To be invincible in hand-to-hand combat and be able to deliver an injury, you need to have at least a passable fluency in all the various forms it can take:
Boxing. Kick boxing. Ground fighting. Stick fighting. Knife defense. Gun disarms.
I have no doubt I’m missing some here. Once you get all those covered, you can look at your skillset and find the bits you missed, then sign up for yet another course to cover them. (Something tells me you’re in for a life-long pursuit.)
It’s simpler to refer to them all as “dash-fighting,” as in “noun-dash-fighting.” That covers the whole sweep in one go.
It’s very much a “this vs. that” mindset, with the fear that the missing piece in your repertoire will be the one that will take you out: The stand up fighter is merely prey for the grappler should he actually get in.
Or you have the stand up and ground game covered, but he brings a knife. Time to switch to knife defense… If you’ve got it.
There are some unfortunate problems with this mindset:
The various approaches and training are rarely compatible.
How do you stitch together knife defense and grappling? How does stick fighting work on the ground? If you’re getting this information from different places and different instructors, chances are not good that the various training methods will work well together, if at all. And that gets us to our next problem…
The hesitation of switching gears.
If you’ve got all these various approaches and methods nailed down, you’re still going to need precious time to recognize any change in the threat profile and go digging for the appropriate response to handle it. And then employ it. It might only take split seconds, but in life-or-death violence, that time matters. Add to that the fact that most victims of knife violence report never even seeing the knife. “He started punching me, I suddenly felt really tired, and then there was blood everywhere,” is the common refrain of survivors.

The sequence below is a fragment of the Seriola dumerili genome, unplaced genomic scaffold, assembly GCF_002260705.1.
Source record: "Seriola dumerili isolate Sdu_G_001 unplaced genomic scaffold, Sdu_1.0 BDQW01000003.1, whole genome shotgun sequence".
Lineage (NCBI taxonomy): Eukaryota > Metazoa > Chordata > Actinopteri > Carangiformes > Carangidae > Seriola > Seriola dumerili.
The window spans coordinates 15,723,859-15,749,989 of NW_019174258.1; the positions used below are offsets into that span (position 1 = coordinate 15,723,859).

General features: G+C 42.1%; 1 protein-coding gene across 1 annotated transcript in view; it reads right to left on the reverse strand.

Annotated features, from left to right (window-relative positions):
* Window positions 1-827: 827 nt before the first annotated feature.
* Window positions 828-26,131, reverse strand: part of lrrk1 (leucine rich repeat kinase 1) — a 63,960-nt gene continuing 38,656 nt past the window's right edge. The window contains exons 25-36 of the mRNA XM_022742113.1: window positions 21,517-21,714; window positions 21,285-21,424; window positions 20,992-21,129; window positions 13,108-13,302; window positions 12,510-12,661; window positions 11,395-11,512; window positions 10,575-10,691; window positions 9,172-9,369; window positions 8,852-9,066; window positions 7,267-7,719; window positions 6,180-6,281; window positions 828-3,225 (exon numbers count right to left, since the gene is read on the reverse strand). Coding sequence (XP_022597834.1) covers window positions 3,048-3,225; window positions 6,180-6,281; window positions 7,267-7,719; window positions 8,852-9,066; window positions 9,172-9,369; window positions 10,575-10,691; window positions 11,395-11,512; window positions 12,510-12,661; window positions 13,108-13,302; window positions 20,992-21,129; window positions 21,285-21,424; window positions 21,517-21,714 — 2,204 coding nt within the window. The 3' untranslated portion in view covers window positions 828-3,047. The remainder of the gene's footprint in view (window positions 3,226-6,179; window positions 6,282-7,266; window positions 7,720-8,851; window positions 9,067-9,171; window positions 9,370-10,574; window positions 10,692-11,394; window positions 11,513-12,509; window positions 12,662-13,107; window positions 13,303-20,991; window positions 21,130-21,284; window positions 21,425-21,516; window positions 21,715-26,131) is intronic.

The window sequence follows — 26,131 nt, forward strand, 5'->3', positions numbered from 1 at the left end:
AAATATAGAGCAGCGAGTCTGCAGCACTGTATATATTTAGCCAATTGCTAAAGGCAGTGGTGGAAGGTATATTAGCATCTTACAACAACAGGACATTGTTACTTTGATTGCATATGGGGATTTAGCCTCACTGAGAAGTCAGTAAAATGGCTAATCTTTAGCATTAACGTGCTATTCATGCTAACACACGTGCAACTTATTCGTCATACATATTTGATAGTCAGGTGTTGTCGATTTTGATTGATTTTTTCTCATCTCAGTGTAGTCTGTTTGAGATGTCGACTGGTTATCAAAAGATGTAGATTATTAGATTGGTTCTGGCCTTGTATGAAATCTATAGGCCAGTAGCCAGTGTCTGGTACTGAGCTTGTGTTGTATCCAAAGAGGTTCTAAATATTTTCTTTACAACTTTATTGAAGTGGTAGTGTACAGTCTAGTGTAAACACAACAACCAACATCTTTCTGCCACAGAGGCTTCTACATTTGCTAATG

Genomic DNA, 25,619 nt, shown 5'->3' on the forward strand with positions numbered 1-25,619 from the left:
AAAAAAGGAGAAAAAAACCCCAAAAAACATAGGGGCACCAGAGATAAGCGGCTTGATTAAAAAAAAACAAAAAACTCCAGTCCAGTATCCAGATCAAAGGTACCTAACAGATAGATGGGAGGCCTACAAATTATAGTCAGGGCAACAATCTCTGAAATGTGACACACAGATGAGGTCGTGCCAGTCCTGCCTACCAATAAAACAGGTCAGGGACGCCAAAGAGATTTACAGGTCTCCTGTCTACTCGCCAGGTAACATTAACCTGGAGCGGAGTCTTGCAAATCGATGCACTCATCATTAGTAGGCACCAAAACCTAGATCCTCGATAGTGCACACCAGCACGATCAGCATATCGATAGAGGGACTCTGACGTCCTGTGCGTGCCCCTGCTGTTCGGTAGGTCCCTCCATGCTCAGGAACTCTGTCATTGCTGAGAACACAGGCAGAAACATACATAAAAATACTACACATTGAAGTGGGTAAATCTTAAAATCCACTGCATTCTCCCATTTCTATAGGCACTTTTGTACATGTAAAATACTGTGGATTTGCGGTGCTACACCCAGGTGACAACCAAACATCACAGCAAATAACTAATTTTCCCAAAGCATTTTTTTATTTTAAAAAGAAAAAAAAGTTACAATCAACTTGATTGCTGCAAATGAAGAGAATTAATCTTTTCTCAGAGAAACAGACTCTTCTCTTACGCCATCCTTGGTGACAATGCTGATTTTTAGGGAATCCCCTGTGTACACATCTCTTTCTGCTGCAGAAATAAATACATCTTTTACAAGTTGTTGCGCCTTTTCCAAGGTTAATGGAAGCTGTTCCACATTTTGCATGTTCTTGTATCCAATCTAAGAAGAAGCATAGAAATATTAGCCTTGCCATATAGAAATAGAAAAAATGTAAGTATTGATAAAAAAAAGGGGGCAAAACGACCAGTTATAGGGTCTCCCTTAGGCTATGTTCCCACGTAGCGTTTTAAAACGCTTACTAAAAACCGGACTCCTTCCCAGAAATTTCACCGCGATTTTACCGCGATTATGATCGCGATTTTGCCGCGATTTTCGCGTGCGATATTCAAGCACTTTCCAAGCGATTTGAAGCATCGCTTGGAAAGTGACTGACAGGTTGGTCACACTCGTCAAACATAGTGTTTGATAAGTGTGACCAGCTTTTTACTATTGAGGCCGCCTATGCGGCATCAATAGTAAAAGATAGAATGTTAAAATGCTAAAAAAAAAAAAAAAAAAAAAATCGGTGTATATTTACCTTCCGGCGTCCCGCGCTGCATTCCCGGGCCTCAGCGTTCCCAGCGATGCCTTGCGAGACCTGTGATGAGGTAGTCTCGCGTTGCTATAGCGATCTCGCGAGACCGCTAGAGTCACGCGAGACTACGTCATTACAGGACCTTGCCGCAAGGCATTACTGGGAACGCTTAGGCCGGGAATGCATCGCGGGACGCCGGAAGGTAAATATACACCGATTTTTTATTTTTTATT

The Eternal Path.
This is the one that bummed me out: The idea that it was going to take a lifetime to accrue enough training from enough different perspectives to have any hope of covering all potential issues. Even if I managed that, there are not enough hours in the day or days in the week to train everything often enough to be useful. And then I needed to be some kind of super-genius to make everything make sense. None of that was going to happen.
Lucky for me, I was exposed to the common thread of all these various facets of violence:
Instead of worrying about ranges, counters, or what he may or may not have in his hand, it’s as simple as all injury all the time. The principles for causing injury work the same on the ground as they do standing up; they work regardless of what the other guy is holding on to: knife, stick, gun, or you.
And those same principles for causing injury take care of the chief concern most people have about what he’s doing: throwing a punch or kick, rushing for a takedown, swinging a stick, stabbing or pointing a gun at you. These problems get solved as a side effect of what you must do to break things inside of him. And if you know what to do with that disabling injury, the rest is academic.
This is how we can manage to cover all those bases in our weekend seminars —the base principles for injury work at all scales and for all situations. Once you get them down, we can then add in the knife, stick, gun and grappling. From your perspective, nothing changes. You just injure the man.
All injury, all the time is always available to you without having to worry about compatibility between methods for dealing with various threats; you never have to waste time switching gears; and it’s easy and quick to learn.